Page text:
The police are investigating eight complaints of alleged abuse against
Palestinian minors during interrogations at the police station in the West Bank
region of Gush Etzion, the non-governmental group B’Tselem said.
November 2009, it said, it had documented 64 such cases in interrogations at
that station, of which it sent 31 complaints to the Justice Ministry’s Police
Similar reports are not made at other Judea and
Samaria Police stations in the West Bank, said B’Tselem spokeswoman Sarit
“The high number of reports B’Tselem has received regarding
violent interrogations at the Etzion station, and the fact that they span
several years, gives rise to heavy suspicion that this is not a case of a single
interrogator who chose to use illegal interrogation methods, but rather an
entire apparatus that backs him up and allows such conduct to take place,”
But she said that her organization has only filed 11
complaints, because in many cases the families opt not to press charges against
Out of the 64 cases they documented, she said, 33 families
did not want to complained and another 20 dropped their complaints after they
In some cases it’s a trust issue, she said. In others, she
added, the families feared security forces would seek retribution against them
by denying family members work permits.
Out of the 11, the police closed
three of the cases but are investigating the remaining eight, she
The Judea and Samaria police said that once the eight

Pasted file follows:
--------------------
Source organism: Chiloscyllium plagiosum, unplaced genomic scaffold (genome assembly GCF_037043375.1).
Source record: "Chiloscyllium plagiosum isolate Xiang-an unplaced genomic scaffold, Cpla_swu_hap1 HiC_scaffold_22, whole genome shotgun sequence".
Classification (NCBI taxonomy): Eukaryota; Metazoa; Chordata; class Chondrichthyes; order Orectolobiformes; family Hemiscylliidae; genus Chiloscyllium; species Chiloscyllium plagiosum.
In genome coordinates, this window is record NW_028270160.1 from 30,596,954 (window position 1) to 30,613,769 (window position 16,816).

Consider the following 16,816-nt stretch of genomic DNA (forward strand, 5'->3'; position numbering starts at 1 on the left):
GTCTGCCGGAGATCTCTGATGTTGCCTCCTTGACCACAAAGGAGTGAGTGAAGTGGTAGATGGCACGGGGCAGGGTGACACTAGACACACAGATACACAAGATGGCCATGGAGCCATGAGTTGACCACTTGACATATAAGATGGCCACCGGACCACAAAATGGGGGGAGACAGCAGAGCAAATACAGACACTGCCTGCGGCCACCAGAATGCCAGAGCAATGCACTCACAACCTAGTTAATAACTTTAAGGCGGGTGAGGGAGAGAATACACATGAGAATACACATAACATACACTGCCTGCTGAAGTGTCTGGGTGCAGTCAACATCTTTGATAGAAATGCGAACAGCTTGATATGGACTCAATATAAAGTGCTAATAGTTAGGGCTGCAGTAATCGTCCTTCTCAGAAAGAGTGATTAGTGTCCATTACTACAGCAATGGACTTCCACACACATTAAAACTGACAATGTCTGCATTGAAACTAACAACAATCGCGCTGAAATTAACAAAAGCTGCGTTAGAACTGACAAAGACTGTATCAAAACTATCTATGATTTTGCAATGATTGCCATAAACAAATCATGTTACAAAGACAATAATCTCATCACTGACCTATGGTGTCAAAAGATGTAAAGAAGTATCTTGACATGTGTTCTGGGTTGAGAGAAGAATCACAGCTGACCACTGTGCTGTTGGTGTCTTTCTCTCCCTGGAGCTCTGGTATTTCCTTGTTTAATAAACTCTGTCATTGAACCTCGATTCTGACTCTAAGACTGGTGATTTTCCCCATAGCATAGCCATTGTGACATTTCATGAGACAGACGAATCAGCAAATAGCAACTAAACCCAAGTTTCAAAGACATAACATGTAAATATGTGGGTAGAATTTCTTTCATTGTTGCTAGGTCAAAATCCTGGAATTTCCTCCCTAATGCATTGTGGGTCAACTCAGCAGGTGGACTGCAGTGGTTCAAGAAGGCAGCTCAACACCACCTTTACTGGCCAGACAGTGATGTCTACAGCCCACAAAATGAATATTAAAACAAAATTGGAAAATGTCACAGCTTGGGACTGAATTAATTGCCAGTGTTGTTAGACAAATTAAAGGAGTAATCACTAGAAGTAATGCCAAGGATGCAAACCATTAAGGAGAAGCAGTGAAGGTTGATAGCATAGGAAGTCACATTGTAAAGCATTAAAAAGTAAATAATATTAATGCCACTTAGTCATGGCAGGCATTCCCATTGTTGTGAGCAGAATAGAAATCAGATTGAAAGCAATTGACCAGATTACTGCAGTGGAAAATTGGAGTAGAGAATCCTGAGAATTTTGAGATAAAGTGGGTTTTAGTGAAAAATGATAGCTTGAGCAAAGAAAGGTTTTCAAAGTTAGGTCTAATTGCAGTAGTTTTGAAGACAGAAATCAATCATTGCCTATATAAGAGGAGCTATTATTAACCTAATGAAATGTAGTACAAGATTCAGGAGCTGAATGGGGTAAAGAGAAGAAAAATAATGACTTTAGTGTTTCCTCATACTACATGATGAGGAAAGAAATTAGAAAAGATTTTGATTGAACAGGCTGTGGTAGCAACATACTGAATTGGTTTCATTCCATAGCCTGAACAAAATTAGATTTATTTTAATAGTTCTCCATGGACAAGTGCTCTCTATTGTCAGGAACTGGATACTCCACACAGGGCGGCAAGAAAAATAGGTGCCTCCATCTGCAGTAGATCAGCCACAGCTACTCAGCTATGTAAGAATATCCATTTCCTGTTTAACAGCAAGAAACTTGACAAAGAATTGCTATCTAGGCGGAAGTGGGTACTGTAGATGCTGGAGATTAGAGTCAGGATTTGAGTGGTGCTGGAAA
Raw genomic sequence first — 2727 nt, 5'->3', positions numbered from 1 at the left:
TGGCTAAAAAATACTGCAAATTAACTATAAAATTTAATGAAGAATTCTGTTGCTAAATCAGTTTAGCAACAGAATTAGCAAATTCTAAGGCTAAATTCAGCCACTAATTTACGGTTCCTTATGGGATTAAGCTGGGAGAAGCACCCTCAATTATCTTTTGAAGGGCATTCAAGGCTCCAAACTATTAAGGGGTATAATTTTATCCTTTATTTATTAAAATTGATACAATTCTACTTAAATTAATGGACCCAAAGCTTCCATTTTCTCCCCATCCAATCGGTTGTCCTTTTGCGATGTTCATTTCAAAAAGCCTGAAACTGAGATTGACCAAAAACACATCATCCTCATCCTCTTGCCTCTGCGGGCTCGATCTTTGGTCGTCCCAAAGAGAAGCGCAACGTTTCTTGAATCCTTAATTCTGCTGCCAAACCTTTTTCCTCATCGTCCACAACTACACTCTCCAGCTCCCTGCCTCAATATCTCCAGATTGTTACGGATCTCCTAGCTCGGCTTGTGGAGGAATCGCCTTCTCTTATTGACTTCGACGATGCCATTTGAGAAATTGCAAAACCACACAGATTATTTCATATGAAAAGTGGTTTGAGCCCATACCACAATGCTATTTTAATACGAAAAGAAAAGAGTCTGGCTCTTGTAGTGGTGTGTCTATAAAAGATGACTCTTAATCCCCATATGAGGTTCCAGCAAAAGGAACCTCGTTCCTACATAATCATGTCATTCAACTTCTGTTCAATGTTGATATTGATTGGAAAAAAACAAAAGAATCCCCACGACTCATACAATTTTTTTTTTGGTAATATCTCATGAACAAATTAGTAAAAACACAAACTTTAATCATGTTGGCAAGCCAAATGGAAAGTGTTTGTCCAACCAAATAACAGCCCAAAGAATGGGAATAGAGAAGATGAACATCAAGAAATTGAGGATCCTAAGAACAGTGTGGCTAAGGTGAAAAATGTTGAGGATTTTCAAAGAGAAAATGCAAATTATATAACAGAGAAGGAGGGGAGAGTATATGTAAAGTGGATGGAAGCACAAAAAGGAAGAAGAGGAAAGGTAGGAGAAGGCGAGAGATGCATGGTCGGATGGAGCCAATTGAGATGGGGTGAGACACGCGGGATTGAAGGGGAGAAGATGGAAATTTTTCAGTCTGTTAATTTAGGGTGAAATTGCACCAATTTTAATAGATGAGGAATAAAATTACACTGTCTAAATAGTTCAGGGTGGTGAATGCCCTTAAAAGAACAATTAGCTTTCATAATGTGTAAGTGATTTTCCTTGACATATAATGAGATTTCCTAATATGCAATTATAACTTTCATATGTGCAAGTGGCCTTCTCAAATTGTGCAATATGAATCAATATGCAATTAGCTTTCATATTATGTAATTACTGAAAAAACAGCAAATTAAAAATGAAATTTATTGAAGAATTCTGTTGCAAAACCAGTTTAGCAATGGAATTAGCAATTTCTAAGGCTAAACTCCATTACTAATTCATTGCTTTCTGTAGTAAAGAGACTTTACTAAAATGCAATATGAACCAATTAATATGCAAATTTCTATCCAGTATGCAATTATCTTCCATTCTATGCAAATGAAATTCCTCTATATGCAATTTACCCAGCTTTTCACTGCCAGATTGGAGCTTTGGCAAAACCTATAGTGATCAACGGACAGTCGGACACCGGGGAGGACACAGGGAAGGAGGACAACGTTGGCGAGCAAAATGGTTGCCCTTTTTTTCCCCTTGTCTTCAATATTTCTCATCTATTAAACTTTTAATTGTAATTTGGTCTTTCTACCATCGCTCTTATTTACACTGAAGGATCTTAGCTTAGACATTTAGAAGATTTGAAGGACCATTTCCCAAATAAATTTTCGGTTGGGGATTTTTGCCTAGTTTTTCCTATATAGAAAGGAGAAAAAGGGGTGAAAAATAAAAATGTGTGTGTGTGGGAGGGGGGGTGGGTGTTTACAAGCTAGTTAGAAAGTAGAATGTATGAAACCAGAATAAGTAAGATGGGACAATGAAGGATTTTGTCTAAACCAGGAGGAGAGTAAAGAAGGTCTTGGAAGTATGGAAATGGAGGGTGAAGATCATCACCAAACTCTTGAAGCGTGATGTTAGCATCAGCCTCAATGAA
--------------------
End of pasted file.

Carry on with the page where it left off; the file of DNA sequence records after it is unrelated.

investigations were completed they would know how to act. But they downplayed
B’Tselem’s overall report.
“Israel police investigations are mostly
documented and filmed, that information in its entirety is passed with full
transparency to the defense attorneys’ handling and is presented in court,” the
It remarked that “the fact not a single indictment had been
filed in any of those instances, speaks for itself.”
But B’Tselem said
that the minors complained that violence had been used against them to force
their confessions to stone throwing, and that in some cases it alleged police
actions amounted to torture.
It added that some of the minors “reported
being threatened with sexual assault, harm to family members or electrocution.
Some of the minors claimed that their initial confession was taken by an
interrogator in civilian clothes, and that an official, recorded interrogation
began only after they confessed to having thrown stones.”
In one of the
testimonies B’Tselem provided the media, a Palestinian minor complained he was
blindfolded and his hands were tied. The teen said the police took him out of
the car and tied him to a tree.
“Then they raised my cuffed hands and
tied them to the tree, too. It hurt a lot. ‘Daud’ started punching
me. After a few minutes, he took out a gun and said: ‘I’ll murder you if
you don’t confess! Out here, no one will find you. We’ll kill you and leave you
here,’” the teen recounted.
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